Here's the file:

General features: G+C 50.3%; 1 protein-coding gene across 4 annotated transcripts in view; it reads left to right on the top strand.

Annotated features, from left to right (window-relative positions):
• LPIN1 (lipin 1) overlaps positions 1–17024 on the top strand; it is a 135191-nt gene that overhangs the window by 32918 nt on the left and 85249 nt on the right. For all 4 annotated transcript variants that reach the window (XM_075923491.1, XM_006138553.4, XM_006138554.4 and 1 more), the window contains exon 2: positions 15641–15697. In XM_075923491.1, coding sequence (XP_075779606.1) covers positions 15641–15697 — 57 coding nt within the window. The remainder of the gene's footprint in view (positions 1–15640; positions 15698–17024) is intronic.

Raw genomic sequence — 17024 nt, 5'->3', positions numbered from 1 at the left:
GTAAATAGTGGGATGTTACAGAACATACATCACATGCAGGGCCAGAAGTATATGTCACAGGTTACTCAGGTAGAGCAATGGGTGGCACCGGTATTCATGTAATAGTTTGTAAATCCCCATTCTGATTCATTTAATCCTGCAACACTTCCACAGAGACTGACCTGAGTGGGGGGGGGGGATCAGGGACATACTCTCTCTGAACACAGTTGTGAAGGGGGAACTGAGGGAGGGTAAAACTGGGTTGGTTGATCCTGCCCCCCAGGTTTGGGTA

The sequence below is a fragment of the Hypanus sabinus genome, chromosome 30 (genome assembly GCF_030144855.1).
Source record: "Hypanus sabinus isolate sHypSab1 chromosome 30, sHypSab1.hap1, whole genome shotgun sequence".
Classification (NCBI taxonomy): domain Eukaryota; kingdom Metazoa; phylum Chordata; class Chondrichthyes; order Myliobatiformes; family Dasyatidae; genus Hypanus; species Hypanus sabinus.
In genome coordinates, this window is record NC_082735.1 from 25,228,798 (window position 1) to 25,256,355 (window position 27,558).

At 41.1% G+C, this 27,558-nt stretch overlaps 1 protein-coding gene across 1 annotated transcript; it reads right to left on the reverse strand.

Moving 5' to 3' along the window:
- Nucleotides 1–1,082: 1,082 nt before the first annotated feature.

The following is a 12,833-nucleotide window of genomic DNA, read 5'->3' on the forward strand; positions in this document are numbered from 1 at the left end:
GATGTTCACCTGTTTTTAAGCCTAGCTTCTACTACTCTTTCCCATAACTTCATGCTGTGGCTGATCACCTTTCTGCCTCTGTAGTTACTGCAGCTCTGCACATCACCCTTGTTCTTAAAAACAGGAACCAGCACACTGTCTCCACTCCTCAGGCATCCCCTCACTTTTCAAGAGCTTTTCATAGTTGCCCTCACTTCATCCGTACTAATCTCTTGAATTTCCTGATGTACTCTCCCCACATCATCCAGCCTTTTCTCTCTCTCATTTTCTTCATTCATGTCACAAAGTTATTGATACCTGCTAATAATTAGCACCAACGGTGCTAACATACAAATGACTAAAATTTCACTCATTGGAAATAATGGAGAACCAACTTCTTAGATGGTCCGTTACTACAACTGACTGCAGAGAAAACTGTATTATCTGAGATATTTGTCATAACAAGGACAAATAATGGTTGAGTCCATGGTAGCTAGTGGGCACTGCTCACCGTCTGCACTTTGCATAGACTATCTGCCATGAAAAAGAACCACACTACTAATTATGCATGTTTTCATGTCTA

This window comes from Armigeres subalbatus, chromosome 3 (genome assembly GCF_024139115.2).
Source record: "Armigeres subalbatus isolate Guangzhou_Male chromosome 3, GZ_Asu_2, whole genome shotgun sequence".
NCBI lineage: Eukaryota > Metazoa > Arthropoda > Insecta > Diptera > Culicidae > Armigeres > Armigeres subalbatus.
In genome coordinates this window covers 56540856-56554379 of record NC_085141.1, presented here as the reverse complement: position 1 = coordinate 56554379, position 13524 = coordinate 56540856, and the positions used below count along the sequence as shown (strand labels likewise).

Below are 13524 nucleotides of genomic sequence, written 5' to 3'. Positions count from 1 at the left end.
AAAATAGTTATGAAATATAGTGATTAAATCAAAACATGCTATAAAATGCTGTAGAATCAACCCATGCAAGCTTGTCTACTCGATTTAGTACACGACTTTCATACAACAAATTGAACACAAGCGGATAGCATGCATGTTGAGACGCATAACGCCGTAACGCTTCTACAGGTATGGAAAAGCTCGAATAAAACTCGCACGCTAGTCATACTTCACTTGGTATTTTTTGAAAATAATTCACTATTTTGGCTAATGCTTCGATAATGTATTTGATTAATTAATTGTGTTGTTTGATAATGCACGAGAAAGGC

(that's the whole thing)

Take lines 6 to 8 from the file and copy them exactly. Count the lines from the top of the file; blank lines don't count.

The sequence below is a fragment of the Hypanus sabinus genome, chromosome 30 (genome assembly GCF_030144855.1).
Source record: "Hypanus sabinus isolate sHypSab1 chromosome 30, sHypSab1.hap1, whole genome shotgun sequence".
Classification (NCBI taxonomy): domain Eukaryota; kingdom Metazoa; phylum Chordata; class Chondrichthyes; order Myliobatiformes; family Dasyatidae; genus Hypanus; species Hypanus sabinus.